This all makes me sound like a prick who can’t enjoy something unless he knows how and how much it’s going to benefit him. But what I realized later was that I was bummed at the end of the trip because I was going to miss every day’s little moments: Eating breakfast at diners, chatting with folks in small towns, riding my bike all day long in the sun, playing cards with my buddy at night and camping under the stars; milkshakes in a pastor’s house, riding in the back of a bourbon distillery tour guide’s pickup in a tornado, selecting “Cotton Eye Joe” 15 times in a row on a jukebox in a Hartsel bar and then leaving… 


Somewhere along the way, I forgot I had set out to accomplish a big, fat, hairy goal, and instead just lived inside it. I effectively descalloped myself. 


Now if I hadn’t been so focused on just finishing Ulysses and so concentrated on hating it, the answer was, I think, I hate to say it, within its many, many convoluted pages.

Flummoxed by why people would celebrate this book every year, and why, 100 years later, literary minds still consider it essential, I reread Ulysses. With Spark Notes. Like a ninth grader.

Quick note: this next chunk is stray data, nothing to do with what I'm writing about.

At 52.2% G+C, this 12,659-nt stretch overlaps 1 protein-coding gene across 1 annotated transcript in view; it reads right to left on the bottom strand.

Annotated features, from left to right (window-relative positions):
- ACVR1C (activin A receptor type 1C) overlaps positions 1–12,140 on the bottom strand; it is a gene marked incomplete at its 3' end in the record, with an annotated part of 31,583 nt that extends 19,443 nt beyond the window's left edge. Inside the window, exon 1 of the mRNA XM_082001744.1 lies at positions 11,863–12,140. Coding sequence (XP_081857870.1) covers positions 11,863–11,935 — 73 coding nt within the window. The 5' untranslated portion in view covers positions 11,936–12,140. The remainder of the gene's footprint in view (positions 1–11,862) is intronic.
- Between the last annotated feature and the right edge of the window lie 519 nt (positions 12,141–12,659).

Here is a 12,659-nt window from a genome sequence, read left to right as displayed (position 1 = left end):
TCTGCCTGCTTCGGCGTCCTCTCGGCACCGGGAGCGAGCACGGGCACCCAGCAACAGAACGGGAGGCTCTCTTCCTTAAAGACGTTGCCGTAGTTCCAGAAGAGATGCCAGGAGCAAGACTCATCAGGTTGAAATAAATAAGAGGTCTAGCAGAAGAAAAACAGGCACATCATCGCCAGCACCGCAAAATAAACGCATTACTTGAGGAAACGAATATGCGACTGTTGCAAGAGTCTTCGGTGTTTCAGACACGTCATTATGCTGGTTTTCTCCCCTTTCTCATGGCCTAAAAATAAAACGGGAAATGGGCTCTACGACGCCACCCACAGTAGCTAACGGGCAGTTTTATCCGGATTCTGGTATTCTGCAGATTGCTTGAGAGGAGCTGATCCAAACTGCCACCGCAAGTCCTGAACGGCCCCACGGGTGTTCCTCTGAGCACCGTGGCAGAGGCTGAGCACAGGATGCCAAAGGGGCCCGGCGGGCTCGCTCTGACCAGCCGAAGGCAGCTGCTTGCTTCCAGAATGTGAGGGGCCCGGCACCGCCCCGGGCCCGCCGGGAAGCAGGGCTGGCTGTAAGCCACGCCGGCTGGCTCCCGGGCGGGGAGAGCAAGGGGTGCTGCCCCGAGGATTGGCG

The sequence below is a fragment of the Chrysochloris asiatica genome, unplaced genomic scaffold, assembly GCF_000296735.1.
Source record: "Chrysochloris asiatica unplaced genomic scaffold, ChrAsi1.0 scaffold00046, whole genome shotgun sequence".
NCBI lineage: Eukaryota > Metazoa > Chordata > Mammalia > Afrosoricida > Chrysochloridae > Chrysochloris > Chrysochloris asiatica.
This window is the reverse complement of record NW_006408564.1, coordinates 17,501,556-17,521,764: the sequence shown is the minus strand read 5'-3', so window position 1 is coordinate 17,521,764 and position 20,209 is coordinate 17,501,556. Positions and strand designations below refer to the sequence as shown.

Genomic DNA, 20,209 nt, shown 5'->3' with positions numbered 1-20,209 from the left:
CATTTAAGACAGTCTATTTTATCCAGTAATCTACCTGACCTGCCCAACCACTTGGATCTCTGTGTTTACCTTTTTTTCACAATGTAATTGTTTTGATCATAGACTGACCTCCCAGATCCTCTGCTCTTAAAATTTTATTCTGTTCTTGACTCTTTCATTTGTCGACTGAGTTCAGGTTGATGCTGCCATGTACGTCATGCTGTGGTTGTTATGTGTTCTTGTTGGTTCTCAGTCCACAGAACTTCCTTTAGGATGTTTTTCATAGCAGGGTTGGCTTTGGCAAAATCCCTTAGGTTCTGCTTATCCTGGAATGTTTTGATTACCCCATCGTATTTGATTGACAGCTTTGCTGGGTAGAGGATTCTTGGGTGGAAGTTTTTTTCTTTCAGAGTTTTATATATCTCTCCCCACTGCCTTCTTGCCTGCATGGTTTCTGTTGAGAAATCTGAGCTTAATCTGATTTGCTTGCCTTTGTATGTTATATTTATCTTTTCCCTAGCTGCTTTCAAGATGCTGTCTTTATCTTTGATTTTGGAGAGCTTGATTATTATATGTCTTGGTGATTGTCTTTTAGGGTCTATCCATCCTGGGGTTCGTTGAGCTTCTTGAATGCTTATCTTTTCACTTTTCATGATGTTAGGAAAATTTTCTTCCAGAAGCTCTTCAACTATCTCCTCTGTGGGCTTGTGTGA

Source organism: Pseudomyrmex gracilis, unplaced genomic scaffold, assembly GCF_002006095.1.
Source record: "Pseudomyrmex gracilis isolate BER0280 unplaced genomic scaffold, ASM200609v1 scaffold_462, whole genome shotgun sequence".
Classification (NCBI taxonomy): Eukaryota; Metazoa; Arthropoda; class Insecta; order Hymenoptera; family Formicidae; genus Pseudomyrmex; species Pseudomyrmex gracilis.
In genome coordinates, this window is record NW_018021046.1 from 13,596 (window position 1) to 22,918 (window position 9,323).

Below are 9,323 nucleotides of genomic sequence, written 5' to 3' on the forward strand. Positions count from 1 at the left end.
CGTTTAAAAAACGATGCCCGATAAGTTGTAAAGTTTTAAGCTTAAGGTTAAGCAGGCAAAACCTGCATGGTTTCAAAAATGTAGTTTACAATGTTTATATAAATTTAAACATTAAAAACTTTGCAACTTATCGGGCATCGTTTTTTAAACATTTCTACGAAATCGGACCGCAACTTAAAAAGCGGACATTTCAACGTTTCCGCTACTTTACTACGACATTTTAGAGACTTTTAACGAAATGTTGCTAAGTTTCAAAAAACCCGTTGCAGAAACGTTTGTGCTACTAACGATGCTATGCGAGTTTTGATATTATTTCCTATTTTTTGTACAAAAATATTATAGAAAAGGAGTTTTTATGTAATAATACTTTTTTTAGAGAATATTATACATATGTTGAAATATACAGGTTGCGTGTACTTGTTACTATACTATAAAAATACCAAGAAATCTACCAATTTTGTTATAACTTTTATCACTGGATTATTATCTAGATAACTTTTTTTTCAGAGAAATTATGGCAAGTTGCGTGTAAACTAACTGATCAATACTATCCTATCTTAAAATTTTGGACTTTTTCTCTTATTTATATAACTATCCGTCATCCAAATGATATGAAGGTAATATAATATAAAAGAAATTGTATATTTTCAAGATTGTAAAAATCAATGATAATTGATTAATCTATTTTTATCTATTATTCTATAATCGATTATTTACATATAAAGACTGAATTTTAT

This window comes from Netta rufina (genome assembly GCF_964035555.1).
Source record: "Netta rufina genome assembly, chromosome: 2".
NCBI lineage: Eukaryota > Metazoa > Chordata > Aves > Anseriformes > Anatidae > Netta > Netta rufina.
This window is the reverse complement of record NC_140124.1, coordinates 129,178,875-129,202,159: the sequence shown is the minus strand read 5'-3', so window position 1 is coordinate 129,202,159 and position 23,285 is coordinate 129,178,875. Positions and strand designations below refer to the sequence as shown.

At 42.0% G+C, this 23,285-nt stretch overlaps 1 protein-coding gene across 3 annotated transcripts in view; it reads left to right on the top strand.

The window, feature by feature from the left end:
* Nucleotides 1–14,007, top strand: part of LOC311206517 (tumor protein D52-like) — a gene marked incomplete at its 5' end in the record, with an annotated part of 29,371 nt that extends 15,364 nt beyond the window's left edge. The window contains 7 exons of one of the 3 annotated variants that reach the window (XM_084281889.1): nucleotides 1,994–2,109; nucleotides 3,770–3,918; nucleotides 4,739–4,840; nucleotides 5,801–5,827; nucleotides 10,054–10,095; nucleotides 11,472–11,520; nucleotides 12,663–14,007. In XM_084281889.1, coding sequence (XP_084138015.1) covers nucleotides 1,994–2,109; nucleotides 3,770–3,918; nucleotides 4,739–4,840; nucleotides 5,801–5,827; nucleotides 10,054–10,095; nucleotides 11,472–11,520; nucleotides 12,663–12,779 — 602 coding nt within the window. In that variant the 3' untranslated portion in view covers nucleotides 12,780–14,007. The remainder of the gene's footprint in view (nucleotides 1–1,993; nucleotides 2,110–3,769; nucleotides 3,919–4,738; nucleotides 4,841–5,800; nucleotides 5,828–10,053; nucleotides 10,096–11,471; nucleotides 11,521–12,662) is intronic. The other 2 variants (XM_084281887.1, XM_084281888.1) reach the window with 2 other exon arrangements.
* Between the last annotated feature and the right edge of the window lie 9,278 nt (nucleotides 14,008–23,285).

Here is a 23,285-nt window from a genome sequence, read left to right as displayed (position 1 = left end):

I don’t feel ashamed about that, by the way. How else would I know when Joyce decides to randomly insert narration from another time and place into scenes in Episode 10? How else would I know Joyce was attempting to recreate nine styles of outdated English literature in Episode 14, and not, as I had assumed, fucking with us? I suppose I could’ve inferred that Episode 15 was a series of hallucinations when Leopold Bloom gave birth to eight children and a woman thanked him for masturbating to her in public, but then again, I didn’t the first time around. Episode 18 is 25,000 words and nine sentences. One episode starts with a long list of incoherent fragments. Another is 300-plus questions and answers. Another is cut-up by newspaper headlines. Words and people blur together. And there’s no goddamn context for anything!